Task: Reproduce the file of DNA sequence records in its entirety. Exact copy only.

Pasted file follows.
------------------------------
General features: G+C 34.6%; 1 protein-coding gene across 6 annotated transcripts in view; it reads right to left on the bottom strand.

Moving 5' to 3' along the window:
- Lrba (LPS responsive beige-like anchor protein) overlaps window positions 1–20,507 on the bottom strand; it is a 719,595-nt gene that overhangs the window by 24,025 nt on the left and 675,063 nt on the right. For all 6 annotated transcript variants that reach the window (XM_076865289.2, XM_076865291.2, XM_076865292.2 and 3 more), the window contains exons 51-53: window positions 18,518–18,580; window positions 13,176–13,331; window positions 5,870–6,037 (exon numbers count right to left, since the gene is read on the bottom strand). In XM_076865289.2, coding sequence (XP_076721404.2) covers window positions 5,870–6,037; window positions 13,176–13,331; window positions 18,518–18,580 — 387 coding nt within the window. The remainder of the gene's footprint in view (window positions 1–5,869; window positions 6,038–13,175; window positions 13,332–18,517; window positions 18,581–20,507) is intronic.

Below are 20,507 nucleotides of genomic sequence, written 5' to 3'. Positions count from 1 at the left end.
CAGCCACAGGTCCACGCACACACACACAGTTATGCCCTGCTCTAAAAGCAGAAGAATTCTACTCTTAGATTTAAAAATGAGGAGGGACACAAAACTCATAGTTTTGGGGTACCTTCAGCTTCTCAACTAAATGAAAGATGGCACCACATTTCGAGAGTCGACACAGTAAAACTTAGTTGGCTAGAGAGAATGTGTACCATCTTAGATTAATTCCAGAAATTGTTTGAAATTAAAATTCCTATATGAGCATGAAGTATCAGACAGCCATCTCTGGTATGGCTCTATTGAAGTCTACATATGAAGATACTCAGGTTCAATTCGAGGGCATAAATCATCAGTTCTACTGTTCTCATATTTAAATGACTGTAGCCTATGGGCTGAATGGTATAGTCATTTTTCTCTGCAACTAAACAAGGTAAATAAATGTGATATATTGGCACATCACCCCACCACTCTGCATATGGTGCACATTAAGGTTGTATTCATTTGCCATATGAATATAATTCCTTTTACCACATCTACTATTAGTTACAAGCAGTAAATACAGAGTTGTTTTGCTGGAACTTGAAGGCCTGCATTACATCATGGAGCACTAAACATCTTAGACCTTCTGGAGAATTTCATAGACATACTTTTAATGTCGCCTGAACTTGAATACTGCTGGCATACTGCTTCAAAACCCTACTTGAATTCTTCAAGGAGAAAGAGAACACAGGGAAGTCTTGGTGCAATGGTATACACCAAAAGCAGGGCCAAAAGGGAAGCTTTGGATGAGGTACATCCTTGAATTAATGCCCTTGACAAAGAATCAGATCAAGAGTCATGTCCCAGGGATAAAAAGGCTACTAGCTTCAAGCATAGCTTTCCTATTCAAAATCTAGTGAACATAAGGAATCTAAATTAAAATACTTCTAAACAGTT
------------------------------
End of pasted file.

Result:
General features: G+C 34.6%; 1 protein-coding gene across 6 annotated transcripts in view; it reads right to left on the bottom strand.

Moving 5' to 3' along the window:
- Lrba (LPS responsive beige-like anchor protein) overlaps window positions 1–20,507 on the bottom strand; it is a 719,595-nt gene that overhangs the window by 24,025 nt on the left and 675,063 nt on the right. For all 6 annotated transcript variants that reach the window (XM_076865289.2, XM_076865291.2, XM_076865292.2 and 3 more), the window contains exons 51-53: window positions 18,518–18,580; window positions 13,176–13,331; window positions 5,870–6,037 (exon numbers count right to left, since the gene is read on the bottom strand). In XM_076865289.2, coding sequence (XP_076721404.2) covers window positions 5,870–6,037; window positions 13,176–13,331; window positions 18,518–18,580 — 387 coding nt within the window. The remainder of the gene's footprint in view (window positions 1–5,869; window positions 6,038–13,175; window positions 13,332–18,517; window positions 18,581–20,507) is intronic.

Below are 20,507 nucleotides of genomic sequence, written 5' to 3'. Positions count from 1 at the left end.
CAGCCACAGGTCCACGCACACACACACAGTTATGCCCTGCTCTAAAAGCAGAAGAATTCTACTCTTAGATTTAAAAATGAGGAGGGACACAAAACTCATAGTTTTGGGGTACCTTCAGCTTCTCAACTAAATGAAAGATGGCACCACATTTCGAGAGTCGACACAGTAAAACTTAGTTGGCTAGAGAGAATGTGTACCATCTTAGATTAATTCCAGAAATTGTTTGAAATTAAAATTCCTATATGAGCATGAAGTATCAGACAGCCATCTCTGGTATGGCTCTATTGAAGTCTACATATGAAGATACTCAGGTTCAATTCGAGGGCATAAATCATCAGTTCTACTGTTCTCATATTTAAATGACTGTAGCCTATGGGCTGAATGGTATAGTCATTTTTCTCTGCAACTAAACAAGGTAAATAAATGTGATATATTGGCACATCACCCCACCACTCTGCATATGGTGCACATTAAGGTTGTATTCATTTGCCATATGAATATAATTCCTTTTACCACATCTACTATTAGTTACAAGCAGTAAATACAGAGTTGTTTTGCTGGAACTTGAAGGCCTGCATTACATCATGGAGCACTAAACATCTTAGACCTTCTGGAGAATTTCATAGACATACTTTTAATGTCGCCTGAACTTGAATACTGCTGGCATACTGCTTCAAAACCCTACTTGAATTCTTCAAGGAGAAAGAGAACACAGGGAAGTCTTGGTGCAATGGTATACACCAAAAGCAGGGCCAAAAGGGAAGCTTTGGATGAGGTACATCCTTGAATTAATGCCCTTGACAAAGAATCAGATCAAGAGTCATGTCCCAGGGATAAAAAGGCTACTAGCTTCAAGCATAGCTTTCCTATTCAAAATCTAGTGAACATAAGGAATCTAAATTAAAATACTTCTAAACAGTT